Rio Grande Valley Gas Co. v. City of Edinburg

CourtCourt of Appeals of Texas
Citation59 S.W.3d 199
Parties(Tex.App.-Corpus Christi 2000) RIO GRANDE VALLEY GAS CO., ET AL., Appellants, v. THE CITY OF EDINBURG, TEXAS, Appellee. NUMBER 13-98-630-CV
Decision Date21 December 2000

On appeal from the 92nd District Court of Hidalgo County, Texas. [Copyrighted Material Omitted]

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[Copyrighted Material Omitted] Christina Carlson Dodds, Austin, Eduardo R. Rodriguez, Rodriguez, Colvin & Chaney, Brownsville, Cynthia Kely Timms, Dallas, Sara Murray, Soules & Wallace, San Antonio, Daniel Bishop, Watson, Bishop, London & Galow, Austin, Jerry K. Clements, Locke, Purnell, Rain & Harrell, Paul D. Andrews, Soules, & Wallace, San Antonio, E. Lee Parsley, Locke Liddell & Snapp, Austin, Luther H. Soules, Iii, Soules & Wallace, San Antonio, Reagan Wm. Simpson, Fulbright & Jaworski, Houston, for appellants.

David C. Garza, Garza & Garza, Brownsville, Jennifer Bruch Hogan, Hogan, Dubose & Townsend, Benjamin L. Hall, III, Elizabeth B. Hawkins, O'Quinn & Laminack, Robert M. Roach, Cook, Roach & Lawless, Houston, Dana Livingston Cobb, Cook, Roach & Lawless, Austin, J.A. 'Tony' Canales, & Simonson, P.C., Corpus Christi, Russell S. Post, Hogan, Dubose & Townsend, Houston, for appellee.

Before Justices Hinojosa, Chavez and Rodriguez

OPINION

Chavez, Justice.

Appellants 1 supplied natural gas to commercial and residential customers within the city of Edinburg. Some of that gas was sold and distributed according to the terms of a 1985 franchise granted by the city for the right to sell and distribute natural gas within the city in exchange for a 4% fee to be charged on all natural gas sales. In 1996 the city sued appellants, alleging that they had used various means to evade the 1985 franchise agreement. After a lengthy trial, the jury was asked to answer questions regarding breach of contract, fraud, tortious interference with contract, civil conspiracy, "single business enterprise" and fraudulent use of distinct corporations, and whether the property of certain appellants constituted a purpresture. Based on the jury's verdict, judgment was entered awarding the city $6,586,508.69 in actual damages (including prejudgment interest),2 $3,518,000 for trial and conditional appellate attorney's fees, $300,000 in exemplary damages, post-judgment interest, and costs. We affirm the city's recovery of lost franchise fees and the award of attorney's fees, but we remove the damages award for the value of certain lateral pipelines and the award of exemplary damages. As reformed, we render judgment that the city recover $774,445.33 in actual damages (including pre-judgment interest), plus $3,518,000 for trial and conditional attorney's fees.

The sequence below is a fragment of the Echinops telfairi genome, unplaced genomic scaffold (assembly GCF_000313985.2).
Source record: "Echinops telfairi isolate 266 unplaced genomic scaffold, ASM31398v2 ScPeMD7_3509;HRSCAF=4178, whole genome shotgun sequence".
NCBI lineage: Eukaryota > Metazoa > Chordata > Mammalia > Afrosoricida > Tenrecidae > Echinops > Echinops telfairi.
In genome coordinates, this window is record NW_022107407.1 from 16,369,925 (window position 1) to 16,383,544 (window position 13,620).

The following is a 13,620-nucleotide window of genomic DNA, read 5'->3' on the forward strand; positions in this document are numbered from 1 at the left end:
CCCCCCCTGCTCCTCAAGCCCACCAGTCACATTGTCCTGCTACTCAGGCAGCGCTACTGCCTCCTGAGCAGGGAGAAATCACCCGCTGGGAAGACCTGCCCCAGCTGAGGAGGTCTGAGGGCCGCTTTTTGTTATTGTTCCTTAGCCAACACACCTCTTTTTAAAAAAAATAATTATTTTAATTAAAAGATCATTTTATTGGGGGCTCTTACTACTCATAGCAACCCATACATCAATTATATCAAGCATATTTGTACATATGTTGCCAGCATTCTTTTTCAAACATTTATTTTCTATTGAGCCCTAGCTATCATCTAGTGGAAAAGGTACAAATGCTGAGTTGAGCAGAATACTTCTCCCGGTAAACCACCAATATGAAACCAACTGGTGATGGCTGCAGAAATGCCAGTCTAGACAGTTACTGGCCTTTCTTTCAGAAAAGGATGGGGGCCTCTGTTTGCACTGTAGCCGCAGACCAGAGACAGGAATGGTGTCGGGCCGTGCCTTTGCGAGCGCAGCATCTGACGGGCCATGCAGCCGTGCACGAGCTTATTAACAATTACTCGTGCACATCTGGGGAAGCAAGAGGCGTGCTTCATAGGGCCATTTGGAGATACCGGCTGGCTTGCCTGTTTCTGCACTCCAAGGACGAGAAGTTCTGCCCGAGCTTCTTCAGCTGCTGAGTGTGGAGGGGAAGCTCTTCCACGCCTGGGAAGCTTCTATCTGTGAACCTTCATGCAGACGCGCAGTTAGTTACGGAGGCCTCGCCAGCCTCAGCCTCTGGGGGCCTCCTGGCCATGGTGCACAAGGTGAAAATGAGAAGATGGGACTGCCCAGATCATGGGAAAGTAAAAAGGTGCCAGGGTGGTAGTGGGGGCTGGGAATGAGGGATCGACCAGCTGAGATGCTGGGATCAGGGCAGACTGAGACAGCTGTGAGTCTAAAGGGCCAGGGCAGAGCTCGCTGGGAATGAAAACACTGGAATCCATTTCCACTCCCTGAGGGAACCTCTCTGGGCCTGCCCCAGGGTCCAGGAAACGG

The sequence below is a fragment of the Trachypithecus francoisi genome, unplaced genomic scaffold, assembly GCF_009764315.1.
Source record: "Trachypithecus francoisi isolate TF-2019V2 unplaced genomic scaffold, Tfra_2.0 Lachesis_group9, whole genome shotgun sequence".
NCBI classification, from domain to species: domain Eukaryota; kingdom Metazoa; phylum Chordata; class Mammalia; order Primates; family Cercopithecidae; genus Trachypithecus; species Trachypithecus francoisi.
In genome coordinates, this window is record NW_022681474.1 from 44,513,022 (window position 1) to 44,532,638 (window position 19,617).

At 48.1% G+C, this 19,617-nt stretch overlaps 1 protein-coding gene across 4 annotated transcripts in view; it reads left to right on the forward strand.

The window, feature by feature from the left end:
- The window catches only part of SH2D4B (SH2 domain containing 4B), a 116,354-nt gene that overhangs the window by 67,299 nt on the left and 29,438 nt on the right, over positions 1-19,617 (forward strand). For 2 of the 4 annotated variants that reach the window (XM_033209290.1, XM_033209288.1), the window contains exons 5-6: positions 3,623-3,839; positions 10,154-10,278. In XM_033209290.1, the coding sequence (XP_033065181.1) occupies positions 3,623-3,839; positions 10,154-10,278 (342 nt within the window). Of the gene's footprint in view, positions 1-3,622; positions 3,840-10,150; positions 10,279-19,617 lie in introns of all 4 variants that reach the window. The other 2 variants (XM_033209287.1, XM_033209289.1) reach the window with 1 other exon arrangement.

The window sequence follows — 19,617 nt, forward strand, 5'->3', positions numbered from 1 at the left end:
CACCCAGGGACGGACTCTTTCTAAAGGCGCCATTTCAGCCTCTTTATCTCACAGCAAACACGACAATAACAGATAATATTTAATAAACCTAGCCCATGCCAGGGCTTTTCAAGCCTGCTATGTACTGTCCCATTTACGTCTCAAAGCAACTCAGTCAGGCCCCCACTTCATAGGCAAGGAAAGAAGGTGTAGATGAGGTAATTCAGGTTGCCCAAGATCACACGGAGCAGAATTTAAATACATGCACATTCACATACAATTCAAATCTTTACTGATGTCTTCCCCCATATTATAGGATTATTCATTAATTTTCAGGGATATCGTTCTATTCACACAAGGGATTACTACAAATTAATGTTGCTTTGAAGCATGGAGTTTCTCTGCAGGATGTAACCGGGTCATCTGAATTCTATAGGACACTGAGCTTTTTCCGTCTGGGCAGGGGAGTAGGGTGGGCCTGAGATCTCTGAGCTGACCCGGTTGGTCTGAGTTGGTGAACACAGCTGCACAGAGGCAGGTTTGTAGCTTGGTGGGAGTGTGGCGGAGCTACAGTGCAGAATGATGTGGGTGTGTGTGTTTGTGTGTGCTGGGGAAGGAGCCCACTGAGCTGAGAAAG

For purposes of appeal, the appellants have formed five groups which have each filed separate briefs, raising dozens of issues. Rather than attempting to summarize the positions of the parties, we will first provide a factual overview, and then proceed to examine the parties' complaints and positions regarding each of the dispositive issues.

Factual Overview

Effective October 1, 1985 the city entered into a franchise agreement with Rio Grande Valley Gas Co. (RGVG), granting RGVG the "right, privilege, and franchise" to supply natural gas to customers within the city limits. In exchange for this franchise, RGVG was to pay the city "4% of its gross income derived from all gas sales within the City of Edinburg." In 1993, RGVG merged with Southern Union Gas Co. (SU), and SU assumed the franchise.

RGVG was a subsidiary of Valero Energy Corp. (VEC). RGVG obtained most of its natural gas supply from Valero Transmission Co. (VTC), at a set price which RGVG then offered to its customers at a set price. The prices for consumers were regulated and set by tariffs approved by the Railroad Commission. The market price, however, was much lower, and large industrial customers began clamoring for cheaper gas than was available at RGVG's set rate. In 1986 Reata Industrial Gas Co. (Reata), another subsidiary of VEC, began selling deregulated "spot-market" gas, which fluctuated in price according to the market price, to industrial customers in Edinburg. Eventually other companies in addition to Reata began supplying spot-market gas to large industrial customers in Edinburg, but this case deals primarily with Reata's spot-market sales.

Reata owned no pipes for delivering gas, so they contracted with VTC and RGVG for "transportation" of the gas to industrial customers. On paper, Reata's sales took place at designated points of sale outside of the city limits. However, there were no meters at these designated points, and the gas was not metered until it arrived at the customers' premises inside the city limits.